series reading order:
~ Magic Lost, Trouble Found - my review
~ Armed & Magical - my review
~ The Trouble with Demons
~ Bewitched and Betrayed (2010)

Because Everyone Likes a Second Opinion:
Angieville review
Enduring Romance review
Ink and Paper review
Lurv a la Mode review
Tempting Persephone review

book source: borrowed from a friend

Obernewtyn by Isobelle Carmody

Way back in August, The Book Smugglers held their fantastic YA Appreciation month in which I furiously scribbled down book after book that I wanted to get to know better. Then they began spotlighting dystopian and post-apocalypse books over and over again and I began to feel a little faint. Literally. If you don't already know of my severe weakness for anything dystopian - I'll say it now loud and clear. I'm an unashamed addict and after reading Ana and Thea's glowing recommendations for the Obernewtyn Chronicles by Isobelle Carmody, I was sold. Bought and paid for. I then and there began plotting on how to get a hold of the series before my curiosity did me in. And let's just say, my efforts paid off in full.

Following the devastating nuclear fallout known as the Great White, wherein humans basically tried to destroy each other, only small pockets of civilizations remained on the barren and poisoned earth. Each civilization had to find a way of controlling their panicked citizens which eventually lead to the establishment of the Council of farmers, a group who by their strict governing have most people too scared to even think about stepping out of line. Since you have all that nuclear radiation floating around, human mutations have started to pop up everywhere and are not exactly popular with the Council. Any person suspected of having a mutation (real or imagined) is either put to death, or if caught in their youth, sent to a civilization shrouded in secrecy called Obernewtyn - established specifically for misfits. Elspeth Gordie just happens to be more scared of the Council than most - her mutation is one she's never even heard of and the thought of being discovered is enough to make her steer clear of potential friendships or informers. Not only does Elspeth have the 'common' problem of her dreams turning into actuality, but she can talk with animals; animals who mistrust humans in general but who also possess memories of the time before the Great White. She's also got some other serious undisclosed 'talents' that would definitely label her as Public Enemy No.1, so I see nothing wrong with being a little closed off. Unfortunately, Elspeth does find herself competely out of sorts after a not-so-chance encounter with Obernewtyn's misfit-finder resulting in her too-quick removal to that infamous settlement.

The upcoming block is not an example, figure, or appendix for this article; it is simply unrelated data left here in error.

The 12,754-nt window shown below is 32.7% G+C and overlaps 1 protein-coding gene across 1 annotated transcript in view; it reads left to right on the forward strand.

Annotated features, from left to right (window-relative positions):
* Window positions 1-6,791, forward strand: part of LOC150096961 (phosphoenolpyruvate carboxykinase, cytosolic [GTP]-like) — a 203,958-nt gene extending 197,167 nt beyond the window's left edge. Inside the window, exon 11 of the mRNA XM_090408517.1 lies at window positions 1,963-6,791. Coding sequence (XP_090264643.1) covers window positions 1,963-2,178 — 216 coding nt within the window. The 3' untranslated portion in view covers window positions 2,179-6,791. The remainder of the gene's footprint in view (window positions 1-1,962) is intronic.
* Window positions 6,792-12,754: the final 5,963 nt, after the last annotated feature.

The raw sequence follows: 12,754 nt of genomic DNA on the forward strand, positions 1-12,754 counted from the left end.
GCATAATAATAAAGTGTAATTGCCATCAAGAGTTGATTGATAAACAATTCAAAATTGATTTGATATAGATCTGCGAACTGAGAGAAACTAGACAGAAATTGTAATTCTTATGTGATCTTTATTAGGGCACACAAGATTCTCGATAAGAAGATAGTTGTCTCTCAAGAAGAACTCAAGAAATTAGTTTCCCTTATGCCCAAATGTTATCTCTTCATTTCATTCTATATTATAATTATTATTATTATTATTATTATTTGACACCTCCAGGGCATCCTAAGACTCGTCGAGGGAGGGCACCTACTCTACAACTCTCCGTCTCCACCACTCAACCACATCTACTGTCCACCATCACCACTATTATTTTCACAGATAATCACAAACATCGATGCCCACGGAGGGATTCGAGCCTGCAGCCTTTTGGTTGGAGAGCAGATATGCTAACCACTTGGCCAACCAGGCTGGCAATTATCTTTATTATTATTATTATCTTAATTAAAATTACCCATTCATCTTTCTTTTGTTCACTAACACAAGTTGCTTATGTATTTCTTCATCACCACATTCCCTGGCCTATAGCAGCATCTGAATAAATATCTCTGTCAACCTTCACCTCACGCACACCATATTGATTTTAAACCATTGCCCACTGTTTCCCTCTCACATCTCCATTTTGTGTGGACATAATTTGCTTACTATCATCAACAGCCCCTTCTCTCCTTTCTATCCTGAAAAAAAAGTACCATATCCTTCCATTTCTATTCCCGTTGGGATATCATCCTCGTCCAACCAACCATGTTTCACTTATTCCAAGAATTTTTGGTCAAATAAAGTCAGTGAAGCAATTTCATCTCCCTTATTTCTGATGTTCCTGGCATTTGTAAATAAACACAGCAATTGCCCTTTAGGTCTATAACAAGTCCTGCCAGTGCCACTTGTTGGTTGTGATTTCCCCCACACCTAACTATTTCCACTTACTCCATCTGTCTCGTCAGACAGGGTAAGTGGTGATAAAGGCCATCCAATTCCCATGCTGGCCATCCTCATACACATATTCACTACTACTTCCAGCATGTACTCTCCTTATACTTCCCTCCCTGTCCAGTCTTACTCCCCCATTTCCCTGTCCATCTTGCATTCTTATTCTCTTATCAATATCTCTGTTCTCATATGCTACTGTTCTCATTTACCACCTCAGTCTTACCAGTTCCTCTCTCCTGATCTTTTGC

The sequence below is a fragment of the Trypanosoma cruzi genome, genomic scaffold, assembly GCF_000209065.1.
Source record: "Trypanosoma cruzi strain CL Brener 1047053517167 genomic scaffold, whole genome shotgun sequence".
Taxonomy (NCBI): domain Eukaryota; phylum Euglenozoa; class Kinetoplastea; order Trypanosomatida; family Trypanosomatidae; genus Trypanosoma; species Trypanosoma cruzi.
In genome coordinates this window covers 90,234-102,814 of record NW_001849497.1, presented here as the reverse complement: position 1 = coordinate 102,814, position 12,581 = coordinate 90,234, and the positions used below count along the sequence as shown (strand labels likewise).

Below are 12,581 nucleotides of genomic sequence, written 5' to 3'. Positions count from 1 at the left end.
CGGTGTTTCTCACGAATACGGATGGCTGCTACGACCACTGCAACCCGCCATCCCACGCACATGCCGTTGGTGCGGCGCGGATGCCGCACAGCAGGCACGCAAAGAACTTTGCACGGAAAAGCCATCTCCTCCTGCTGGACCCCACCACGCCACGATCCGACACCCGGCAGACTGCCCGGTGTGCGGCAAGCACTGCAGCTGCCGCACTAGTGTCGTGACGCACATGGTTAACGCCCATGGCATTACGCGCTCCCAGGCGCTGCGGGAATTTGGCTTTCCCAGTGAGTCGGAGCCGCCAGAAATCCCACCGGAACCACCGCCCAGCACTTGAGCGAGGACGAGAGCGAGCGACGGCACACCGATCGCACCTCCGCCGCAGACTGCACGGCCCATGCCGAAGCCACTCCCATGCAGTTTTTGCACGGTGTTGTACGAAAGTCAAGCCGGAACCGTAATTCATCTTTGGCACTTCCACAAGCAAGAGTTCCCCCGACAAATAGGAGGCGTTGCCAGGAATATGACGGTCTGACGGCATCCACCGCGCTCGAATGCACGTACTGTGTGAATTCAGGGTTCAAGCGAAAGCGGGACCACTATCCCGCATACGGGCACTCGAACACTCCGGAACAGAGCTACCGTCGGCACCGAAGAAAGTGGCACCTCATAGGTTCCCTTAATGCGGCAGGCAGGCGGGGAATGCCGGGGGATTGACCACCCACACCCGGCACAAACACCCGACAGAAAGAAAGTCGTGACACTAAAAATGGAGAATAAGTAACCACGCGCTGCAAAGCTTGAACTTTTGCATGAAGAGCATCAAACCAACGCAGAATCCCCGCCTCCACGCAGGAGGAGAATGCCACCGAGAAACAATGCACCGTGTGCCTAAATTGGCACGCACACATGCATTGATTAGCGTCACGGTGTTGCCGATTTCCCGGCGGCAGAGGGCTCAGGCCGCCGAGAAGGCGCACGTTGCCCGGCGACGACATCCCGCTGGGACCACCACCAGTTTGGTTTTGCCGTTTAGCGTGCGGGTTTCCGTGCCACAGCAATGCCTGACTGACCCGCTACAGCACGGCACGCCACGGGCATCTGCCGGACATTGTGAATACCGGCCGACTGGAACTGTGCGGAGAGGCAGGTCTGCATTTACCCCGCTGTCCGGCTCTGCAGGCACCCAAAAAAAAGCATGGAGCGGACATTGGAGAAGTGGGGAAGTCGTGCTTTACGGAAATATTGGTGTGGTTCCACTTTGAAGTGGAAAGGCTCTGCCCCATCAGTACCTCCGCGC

Now, Ms. Carmody could have stopped Elspeth's story right there and it would have been just dandy. But oh nos - she keeps going: firmly placing the restrained and self-contained Elspeth into a world where every person is shrouded in secrecy and around each corner is another creepy misfit that had the hairs on the back of my neck permanently standing on end. Maybe just a little out of her comfort zone, but Elspeth rises to the challenge and many fantastic cloak-and-dagger moments ensue. Add in a potential love interest and I was hooked for good. There is so much going on in the background as well - Elspeth's mental link with the moody cat Maurman (when are cats not fickle and moody?), the distrust of all technology and books - not even to mention the ever-increasing underground movement to overthrow the Council's control. All combined, it makes for some pretty compelling reading and I seriously cannot wait to return to Elspeth's world in book two, Farseekers.

series reading order:
~ Obernewtyn
~ Farseekers
~ Ashling
~ The Keeping Place
~ Wavesong
~ The Stone Key
~ The Sending (2010)

Because Everyone Likes a Second Opinion:
Fantasy Book Review
I Was a Teenage Book Geek review
Royal Reviews
SF Site review
Terra on the Bookshelf review

book source: my local library

Amazon Best Books of 2009

Amazon recently announced their Best Books of 2009 - a variety of my fav books from this year have made their various lists (Soulless) but the ones I got most excited for were in the Teen category. Several of these titles will also feature on my 'Best of' list for 2009 but after looking closer, I noticed I haven't read about half the books either. HALF! I need to do some serious reading in the next few weeks if I've missed out on that many good books.

Beautiful Creatures
by Kami Garcia and Margaret Stohl
Shiver by Maggie Stiefvater
Going Bovine by Libba Bray
Leviathan by Scott Westerfeld - my review
Claudette Colvin: Twice Toward Justice by Phillip M. Hoose